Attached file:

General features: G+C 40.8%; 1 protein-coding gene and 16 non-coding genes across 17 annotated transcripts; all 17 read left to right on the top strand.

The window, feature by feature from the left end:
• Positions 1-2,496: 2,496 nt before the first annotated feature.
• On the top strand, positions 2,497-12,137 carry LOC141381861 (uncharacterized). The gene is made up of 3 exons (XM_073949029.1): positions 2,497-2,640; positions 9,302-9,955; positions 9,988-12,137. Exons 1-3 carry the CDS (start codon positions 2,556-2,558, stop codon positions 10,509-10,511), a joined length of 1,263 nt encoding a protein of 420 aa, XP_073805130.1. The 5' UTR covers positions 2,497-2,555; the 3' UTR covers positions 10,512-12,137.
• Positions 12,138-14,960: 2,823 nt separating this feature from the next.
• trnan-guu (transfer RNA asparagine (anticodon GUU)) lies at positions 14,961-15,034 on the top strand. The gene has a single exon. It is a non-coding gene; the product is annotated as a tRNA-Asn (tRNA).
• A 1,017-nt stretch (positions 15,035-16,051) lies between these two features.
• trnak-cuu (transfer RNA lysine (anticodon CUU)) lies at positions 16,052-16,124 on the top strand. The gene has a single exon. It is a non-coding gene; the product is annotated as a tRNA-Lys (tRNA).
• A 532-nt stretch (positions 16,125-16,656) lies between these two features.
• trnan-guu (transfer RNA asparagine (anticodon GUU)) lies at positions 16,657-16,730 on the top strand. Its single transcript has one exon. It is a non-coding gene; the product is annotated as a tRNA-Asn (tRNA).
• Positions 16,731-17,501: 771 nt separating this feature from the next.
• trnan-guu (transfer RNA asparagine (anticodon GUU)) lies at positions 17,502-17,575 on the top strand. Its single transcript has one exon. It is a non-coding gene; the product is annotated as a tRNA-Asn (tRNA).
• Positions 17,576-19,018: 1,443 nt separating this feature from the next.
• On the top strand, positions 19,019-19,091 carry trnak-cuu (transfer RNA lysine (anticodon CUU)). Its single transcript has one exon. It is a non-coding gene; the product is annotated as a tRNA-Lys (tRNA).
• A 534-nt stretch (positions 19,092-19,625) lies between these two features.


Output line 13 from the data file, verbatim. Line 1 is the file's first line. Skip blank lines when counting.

• Positions 17,576-19,018: 1,443 nt separating this feature from the next.